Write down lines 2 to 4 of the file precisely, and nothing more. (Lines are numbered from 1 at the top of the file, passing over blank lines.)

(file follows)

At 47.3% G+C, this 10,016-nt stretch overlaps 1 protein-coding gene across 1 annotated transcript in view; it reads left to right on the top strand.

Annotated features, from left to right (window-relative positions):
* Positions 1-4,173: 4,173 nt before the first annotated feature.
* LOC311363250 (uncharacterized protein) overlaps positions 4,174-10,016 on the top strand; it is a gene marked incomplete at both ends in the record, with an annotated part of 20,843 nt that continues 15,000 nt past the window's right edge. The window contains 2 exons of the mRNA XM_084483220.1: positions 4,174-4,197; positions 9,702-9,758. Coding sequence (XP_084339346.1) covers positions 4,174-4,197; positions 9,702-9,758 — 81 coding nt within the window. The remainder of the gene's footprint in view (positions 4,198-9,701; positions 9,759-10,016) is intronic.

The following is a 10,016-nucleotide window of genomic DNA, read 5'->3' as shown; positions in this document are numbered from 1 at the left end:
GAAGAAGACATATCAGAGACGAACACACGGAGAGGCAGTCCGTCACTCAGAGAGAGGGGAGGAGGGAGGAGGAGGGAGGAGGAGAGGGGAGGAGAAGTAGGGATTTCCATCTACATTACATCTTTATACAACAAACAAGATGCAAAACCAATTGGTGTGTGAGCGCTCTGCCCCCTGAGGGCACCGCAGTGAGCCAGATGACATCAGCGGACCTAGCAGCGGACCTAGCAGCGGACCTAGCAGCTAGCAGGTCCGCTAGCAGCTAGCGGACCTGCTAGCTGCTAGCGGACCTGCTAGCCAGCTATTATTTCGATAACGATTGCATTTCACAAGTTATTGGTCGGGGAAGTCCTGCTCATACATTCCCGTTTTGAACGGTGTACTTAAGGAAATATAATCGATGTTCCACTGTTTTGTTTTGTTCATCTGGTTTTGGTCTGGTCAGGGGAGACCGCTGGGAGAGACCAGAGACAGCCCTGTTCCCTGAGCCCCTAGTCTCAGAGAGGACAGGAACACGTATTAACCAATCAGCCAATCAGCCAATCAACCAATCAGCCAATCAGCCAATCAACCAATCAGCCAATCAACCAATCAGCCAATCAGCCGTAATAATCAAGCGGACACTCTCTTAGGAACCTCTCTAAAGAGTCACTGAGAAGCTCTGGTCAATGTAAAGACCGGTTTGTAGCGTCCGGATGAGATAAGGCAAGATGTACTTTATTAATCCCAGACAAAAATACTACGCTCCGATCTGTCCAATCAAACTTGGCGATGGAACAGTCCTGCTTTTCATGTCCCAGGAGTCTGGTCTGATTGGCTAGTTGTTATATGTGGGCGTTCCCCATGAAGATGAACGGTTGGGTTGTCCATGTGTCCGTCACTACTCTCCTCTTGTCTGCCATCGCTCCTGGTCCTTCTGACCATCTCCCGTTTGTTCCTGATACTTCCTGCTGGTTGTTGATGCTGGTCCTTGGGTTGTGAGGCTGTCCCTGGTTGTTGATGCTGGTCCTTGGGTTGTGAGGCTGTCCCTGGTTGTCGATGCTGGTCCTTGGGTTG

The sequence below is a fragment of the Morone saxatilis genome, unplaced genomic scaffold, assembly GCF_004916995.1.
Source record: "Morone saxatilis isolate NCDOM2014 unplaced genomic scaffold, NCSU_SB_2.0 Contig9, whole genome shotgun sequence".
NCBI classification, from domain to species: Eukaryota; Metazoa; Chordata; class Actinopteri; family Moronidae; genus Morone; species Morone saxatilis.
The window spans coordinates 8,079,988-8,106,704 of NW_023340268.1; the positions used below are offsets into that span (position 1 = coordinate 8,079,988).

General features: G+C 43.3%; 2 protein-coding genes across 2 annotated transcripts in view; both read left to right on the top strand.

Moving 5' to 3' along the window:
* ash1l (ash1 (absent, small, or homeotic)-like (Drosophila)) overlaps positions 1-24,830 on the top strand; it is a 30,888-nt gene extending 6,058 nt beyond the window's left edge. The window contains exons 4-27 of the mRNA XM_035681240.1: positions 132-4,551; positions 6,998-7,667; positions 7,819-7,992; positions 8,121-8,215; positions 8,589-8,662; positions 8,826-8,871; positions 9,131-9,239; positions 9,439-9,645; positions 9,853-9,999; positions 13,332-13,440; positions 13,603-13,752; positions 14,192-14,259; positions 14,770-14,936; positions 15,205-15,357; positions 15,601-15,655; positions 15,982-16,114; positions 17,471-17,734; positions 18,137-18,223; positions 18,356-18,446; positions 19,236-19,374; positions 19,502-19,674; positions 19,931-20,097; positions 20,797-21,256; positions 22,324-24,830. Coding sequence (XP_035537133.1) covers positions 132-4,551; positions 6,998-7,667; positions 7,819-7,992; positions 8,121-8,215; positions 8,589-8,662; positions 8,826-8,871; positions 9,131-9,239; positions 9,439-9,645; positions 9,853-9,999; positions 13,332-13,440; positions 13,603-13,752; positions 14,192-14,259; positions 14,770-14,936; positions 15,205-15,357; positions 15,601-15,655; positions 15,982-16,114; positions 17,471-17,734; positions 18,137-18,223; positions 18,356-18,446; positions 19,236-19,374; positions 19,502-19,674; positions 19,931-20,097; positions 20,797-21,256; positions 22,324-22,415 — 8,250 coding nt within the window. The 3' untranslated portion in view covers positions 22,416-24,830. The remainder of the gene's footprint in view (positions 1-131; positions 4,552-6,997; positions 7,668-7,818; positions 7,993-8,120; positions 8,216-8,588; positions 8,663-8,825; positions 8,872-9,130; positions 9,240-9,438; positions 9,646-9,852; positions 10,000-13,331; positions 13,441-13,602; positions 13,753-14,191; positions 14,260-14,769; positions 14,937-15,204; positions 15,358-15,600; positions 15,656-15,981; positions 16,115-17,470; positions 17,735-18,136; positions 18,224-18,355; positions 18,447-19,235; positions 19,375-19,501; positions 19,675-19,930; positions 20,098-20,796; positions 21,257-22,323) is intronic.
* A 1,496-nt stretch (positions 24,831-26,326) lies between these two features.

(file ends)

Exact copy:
Annotated features, from left to right (window-relative positions):
* Positions 1-4,173: 4,173 nt before the first annotated feature.
* LOC311363250 (uncharacterized protein) overlaps positions 4,174-10,016 on the top strand; it is a gene marked incomplete at both ends in the record, with an annotated part of 20,843 nt that continues 15,000 nt past the window's right edge. The window contains 2 exons of the mRNA XM_084483220.1: positions 4,174-4,197; positions 9,702-9,758. Coding sequence (XP_084339346.1) covers positions 4,174-4,197; positions 9,702-9,758 — 81 coding nt within the window. The remainder of the gene's footprint in view (positions 4,198-9,701; positions 9,759-10,016) is intronic.